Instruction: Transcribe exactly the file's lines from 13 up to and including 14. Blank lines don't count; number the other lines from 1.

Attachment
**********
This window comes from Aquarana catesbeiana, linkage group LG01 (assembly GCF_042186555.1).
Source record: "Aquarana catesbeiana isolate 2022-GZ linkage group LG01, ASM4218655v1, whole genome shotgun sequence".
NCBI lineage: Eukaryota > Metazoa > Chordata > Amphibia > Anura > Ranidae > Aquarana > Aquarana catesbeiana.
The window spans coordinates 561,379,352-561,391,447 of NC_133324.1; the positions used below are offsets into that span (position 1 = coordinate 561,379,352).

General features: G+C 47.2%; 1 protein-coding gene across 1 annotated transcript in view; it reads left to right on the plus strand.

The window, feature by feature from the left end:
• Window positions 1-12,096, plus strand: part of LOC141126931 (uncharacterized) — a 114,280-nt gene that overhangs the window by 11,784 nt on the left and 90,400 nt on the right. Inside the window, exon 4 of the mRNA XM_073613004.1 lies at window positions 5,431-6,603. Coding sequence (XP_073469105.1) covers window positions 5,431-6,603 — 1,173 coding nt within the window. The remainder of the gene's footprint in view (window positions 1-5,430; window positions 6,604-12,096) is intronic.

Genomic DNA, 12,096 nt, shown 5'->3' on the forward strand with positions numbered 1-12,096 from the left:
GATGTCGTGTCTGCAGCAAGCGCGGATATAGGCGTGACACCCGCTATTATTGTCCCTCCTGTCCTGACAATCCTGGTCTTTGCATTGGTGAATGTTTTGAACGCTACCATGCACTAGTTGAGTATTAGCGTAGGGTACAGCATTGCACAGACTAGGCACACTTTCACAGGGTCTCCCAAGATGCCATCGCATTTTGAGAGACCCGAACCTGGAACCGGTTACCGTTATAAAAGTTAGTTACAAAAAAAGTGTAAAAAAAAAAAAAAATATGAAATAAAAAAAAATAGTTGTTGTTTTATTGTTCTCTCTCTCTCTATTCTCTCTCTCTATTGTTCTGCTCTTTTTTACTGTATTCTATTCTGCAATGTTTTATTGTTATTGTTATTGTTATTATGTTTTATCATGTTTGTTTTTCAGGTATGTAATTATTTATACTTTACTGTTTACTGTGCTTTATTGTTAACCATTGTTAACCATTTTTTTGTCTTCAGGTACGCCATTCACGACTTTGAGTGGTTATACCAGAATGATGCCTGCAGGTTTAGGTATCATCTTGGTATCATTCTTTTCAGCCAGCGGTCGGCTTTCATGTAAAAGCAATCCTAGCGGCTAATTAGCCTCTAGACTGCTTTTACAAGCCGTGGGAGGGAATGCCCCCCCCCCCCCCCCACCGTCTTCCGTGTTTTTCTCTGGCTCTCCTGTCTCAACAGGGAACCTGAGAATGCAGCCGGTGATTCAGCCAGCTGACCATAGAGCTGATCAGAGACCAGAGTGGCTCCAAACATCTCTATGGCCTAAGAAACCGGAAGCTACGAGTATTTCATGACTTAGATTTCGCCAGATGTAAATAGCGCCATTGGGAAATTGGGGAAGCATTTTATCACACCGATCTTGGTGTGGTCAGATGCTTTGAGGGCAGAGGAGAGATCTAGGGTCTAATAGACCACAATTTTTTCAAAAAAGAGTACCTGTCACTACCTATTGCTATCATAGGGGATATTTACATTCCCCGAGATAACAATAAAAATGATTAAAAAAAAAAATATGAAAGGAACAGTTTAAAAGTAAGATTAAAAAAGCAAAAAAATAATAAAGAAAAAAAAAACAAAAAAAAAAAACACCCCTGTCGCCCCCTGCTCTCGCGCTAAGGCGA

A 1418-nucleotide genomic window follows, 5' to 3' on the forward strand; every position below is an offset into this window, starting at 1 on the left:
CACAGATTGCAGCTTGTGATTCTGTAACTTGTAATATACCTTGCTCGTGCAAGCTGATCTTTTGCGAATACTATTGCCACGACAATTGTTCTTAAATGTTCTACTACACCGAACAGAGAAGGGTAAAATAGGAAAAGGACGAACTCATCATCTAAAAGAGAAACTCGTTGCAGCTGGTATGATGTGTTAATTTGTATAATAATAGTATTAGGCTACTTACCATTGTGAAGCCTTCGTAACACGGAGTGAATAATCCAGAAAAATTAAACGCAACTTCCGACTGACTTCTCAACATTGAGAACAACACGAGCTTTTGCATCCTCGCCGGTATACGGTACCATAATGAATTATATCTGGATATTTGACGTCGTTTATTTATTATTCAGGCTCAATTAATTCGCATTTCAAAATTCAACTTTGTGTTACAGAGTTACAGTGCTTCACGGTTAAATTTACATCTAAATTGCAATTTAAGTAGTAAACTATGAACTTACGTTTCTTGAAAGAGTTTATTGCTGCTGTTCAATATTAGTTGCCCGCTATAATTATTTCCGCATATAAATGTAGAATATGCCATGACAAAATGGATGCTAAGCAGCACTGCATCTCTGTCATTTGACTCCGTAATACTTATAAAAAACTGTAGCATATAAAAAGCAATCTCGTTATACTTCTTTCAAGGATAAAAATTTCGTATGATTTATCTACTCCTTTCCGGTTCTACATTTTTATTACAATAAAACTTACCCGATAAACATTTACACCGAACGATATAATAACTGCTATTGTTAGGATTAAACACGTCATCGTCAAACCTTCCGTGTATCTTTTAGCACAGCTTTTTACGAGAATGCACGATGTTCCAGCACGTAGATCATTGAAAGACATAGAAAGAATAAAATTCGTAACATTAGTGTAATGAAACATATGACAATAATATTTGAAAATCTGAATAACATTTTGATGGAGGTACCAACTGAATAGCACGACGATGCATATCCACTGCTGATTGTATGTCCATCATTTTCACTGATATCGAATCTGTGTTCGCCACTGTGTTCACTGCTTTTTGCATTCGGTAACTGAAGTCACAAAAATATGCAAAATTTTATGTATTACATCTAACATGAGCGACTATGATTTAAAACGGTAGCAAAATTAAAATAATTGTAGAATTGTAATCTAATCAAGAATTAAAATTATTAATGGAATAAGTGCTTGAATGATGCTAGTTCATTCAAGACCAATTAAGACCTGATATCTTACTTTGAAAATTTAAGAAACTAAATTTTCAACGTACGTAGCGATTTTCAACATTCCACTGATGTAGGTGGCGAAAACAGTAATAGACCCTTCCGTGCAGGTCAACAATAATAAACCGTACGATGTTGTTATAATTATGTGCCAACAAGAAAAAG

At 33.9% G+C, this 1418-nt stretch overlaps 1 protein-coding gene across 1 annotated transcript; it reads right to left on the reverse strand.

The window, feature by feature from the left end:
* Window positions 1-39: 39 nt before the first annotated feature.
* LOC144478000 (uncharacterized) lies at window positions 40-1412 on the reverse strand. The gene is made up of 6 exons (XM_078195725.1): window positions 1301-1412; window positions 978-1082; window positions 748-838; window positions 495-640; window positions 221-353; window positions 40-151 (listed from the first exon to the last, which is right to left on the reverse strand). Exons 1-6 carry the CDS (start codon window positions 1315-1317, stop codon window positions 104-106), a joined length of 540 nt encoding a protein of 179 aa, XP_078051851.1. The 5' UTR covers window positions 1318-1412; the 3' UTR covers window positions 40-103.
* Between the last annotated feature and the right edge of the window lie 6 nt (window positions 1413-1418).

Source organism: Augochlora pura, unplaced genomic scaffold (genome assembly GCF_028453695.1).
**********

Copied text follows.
The window, feature by feature from the left end:
* Window positions 1-39: 39 nt before the first annotated feature.